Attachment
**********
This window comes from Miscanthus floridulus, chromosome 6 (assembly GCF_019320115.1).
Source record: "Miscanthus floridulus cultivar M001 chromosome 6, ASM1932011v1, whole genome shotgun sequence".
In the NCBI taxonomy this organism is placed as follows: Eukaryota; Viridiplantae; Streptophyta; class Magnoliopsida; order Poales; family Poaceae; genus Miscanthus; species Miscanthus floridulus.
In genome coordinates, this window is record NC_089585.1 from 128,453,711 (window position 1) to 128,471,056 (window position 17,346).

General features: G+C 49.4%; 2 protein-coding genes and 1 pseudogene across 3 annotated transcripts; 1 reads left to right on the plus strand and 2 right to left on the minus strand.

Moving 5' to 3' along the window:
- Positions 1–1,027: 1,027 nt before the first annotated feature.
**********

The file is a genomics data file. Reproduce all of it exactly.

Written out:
This window comes from Miscanthus floridulus, chromosome 6 (assembly GCF_019320115.1).
Source record: "Miscanthus floridulus cultivar M001 chromosome 6, ASM1932011v1, whole genome shotgun sequence".
In the NCBI taxonomy this organism is placed as follows: Eukaryota; Viridiplantae; Streptophyta; class Magnoliopsida; order Poales; family Poaceae; genus Miscanthus; species Miscanthus floridulus.
In genome coordinates, this window is record NC_089585.1 from 128,453,711 (window position 1) to 128,471,056 (window position 17,346).

General features: G+C 49.4%; 2 protein-coding genes and 1 pseudogene across 3 annotated transcripts; 1 reads left to right on the plus strand and 2 right to left on the minus strand.

Moving 5' to 3' along the window:
- Positions 1–1,027: 1,027 nt before the first annotated feature.